“I’m excited about the idea that our faculty are standing up for both faculty and students and members of the community here who are being targeted or stand to be targeted by the shitty legislation going on in the Trump administration right now,” she said. “I think all the speakers who said this are right, that we have to stand on the right side of history right now. That’s being here.”

12 thoughts on “Protesters Demand Sanctuary, Funding for Undocumented Cornellians and IC Students

  1. Where does sanctuary designation begin and end? Where else might it apply? Why shouldn’t any special interest who feels persecuted be afforded the same access to such “funding”?

    … and now the important question: “Who pays for this?”

  2. It’s just so sad that these people think money will come out of nowhere. Believe me, they would shut the hell up the moment when the university says they’d have to pay extra to cover the additional expenses. Oh wait I think they’ll protest even more, which is all they can do really.

  3. Fabulous idea!! Spare no expense. Assess every student and faculty ar Cornell their share of the cost (tax) and require that they pay it personally in order to continue at Cornell. It would be a valuable learning experience for them.

  4. “The power of Congress “to exclude aliens from the United States and to prescribe the terms and conditions on which they come in” is absolute, being an attribute of the United States As a sovereign nation, through the action of the legislative department, can exclude aliens from its territory is a proposition which we do not think open to controversy. Jurisdiction over its own territory to that extent is an incident of every independent nation. It is a part of its independence. If it could not exclude aliens, it would be to that extent subject to the control of another power. *** The United States, in their relation to foreign countries and their subjects or citizens are one nation, invested with powers which belong to independent nations, the exercise of which can be invoked for the maintenance of its absolute independence and security throughout its entire territory.” — SCOTUS 1889

    >>>>>“If Congress can forbid the entry ***, it can punish those who cooperate in their fraudulent entry.” — SCOTUS 1909<<<<<

  5. So this is what it’s all about. People who have played it by the book their entire life along with their parents cannot get admission into Cornell despite a high SAT, high school GPA and everything else except a strong political connection. So if the following is true:

    One illegal immigrant student spoke about her struggle to obtain financial aid.

    “I had to sacrifice meals. I had to sacrifice having the right books. I had to do everything to thrive at this school,” Julia Montejo said. “Now that Cornell’s caught up, which is a little late for many people, Cornell is refusing to explicitly state that CUPD will not cooperate with ICE.”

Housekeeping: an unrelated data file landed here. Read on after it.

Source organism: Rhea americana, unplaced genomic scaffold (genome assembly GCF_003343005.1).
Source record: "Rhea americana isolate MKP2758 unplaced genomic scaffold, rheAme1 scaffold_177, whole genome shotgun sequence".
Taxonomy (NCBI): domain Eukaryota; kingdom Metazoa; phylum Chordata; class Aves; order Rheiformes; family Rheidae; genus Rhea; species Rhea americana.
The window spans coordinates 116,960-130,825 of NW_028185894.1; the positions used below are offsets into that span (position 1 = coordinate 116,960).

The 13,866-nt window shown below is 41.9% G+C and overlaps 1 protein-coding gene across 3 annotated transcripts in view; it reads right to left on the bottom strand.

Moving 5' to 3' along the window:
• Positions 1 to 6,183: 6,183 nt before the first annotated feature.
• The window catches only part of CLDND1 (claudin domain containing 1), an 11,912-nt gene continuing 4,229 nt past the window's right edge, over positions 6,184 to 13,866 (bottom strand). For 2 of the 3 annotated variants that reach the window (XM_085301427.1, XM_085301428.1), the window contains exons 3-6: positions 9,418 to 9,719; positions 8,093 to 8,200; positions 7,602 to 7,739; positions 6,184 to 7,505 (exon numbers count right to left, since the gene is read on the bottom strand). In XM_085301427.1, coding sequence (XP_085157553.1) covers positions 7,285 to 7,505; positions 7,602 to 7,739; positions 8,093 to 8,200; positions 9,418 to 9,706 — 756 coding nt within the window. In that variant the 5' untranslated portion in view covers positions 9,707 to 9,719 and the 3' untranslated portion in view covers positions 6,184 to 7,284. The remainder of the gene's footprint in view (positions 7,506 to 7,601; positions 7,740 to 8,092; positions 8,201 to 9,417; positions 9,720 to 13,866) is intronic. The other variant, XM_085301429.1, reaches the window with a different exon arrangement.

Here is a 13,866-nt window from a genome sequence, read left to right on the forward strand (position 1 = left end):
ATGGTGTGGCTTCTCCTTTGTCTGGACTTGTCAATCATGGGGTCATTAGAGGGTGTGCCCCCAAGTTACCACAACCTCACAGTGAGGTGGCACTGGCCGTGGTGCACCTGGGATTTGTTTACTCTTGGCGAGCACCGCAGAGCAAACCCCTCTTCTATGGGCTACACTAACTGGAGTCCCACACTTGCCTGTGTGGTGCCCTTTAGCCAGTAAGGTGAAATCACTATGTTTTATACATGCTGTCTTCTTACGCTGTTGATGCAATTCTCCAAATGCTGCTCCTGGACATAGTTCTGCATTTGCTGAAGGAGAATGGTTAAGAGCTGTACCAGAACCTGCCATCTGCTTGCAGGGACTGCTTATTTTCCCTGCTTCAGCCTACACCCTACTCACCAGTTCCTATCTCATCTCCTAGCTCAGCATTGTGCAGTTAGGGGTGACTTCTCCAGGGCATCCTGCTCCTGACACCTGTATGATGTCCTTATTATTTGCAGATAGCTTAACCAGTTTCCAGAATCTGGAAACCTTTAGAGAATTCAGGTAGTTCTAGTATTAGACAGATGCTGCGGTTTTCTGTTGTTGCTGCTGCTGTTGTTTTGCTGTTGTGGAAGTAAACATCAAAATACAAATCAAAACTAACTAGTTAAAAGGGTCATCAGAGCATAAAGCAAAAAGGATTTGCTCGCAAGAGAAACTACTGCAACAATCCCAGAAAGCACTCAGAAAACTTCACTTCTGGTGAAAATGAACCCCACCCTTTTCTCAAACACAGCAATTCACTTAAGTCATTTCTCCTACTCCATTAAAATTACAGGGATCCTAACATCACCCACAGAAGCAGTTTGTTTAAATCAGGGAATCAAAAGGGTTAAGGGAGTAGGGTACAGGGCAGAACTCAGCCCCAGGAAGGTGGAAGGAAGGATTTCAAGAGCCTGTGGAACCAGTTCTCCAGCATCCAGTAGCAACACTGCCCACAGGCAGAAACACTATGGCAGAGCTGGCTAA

If true then how did this person obtain a social security card? Steal it? I live outside Atlanta and the American contractors complain that the illegal aliens can go into downtown Atlanta and for $2000 obtain a Social Security card while the ones playing by the book suffer. It’s time for the elitist Ivy League to clean up their act and follow United States Code and Law.

    • You don’t need a social security number to apply for public (and obviously private, which I assume is relevant in this case) financial aid. No where does it indicate she “stole” a social security card.

      • Umm Hi I work in college admissions…

        question 8 on the paper FAFSA. You must enter your Social Security Number (SSN) to be considered for Federal Student Aid.

  6. Free funding for illegals, but not for citizens? oh ok

    People would never go this hard for black people. oh ok

    No free funding for people that were born here and want to go to school there but don’t want $100K is student loan debt? oh ok.

  7. Perhaps it is just me, but I can’t find anywhere in the article where it says that undocumented immigrants would be granted free lodging & tuition? In fact I can’t even see where it’s specifically listed as a demand on behalf of the protestors.

  8. Perhaps it is just me? Really? Yes at this time its you and the other person who said that you don’t have to provide a social security number for a student loan.? Well I am still paying off my student loan after 16 years and everything I have related to it has my social security number on it for income tax. Oh OK I didn’t fill out FORM U for undocumented. Wink wink. So free lodging and tuition? Where did that come from or are you a fake news blogger. Well Ithaca I sent the story to international blogs and its gaining traction. Time to DEPORT and I contacted the guys with the Guy fawkex hockey masks to investigate.